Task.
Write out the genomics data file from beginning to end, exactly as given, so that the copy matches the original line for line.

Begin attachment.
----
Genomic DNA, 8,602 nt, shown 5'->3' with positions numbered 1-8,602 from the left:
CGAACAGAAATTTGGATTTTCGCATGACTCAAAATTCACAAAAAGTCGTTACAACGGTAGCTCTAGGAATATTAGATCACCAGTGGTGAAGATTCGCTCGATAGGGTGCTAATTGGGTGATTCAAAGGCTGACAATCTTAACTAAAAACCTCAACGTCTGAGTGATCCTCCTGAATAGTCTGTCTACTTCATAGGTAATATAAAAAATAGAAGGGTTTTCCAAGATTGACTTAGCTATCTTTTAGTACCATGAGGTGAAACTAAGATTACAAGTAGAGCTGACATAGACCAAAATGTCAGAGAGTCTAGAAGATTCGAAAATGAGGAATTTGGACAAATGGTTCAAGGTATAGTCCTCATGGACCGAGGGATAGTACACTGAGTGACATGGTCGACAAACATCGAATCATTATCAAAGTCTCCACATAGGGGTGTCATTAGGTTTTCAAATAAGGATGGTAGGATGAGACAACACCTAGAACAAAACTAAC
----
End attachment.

Genomic DNA, 8,602 nt, shown 5'->3' with positions numbered 1-8,602 from the left:
CGAACAGAAATTTGGATTTTCGCATGACTCAAAATTCACAAAAAGTCGTTACAACGGTAGCTCTAGGAATATTAGATCACCAGTGGTGAAGATTCGCTCGATAGGGTGCTAATTGGGTGATTCAAAGGCTGACAATCTTAACTAAAAACCTCAACGTCTGAGTGATCCTCCTGAATAGTCTGTCTACTTCATAGGTAATATAAAAAATAGAAGGGTTTTCCAAGATTGACTTAGCTATCTTTTAGTACCATGAGGTGAAACTAAGATTACAAGTAGAGCTGACATAGACCAAAATGTCAGAGAGTCTAGAAGATTCGAAAATGAGGAATTTGGACAAATGGTTCAAGGTATAGTCCTCATGGACCGAGGGATAGTACACTGAGTGACATGGTCGACAAACATCGAATCATTATCAAAGTCTCCACATAGGGGTGTCATTAGGTTTTCAAATAAGGATGGTAGGATGAGACAACACCTAGAACAAAACTAAC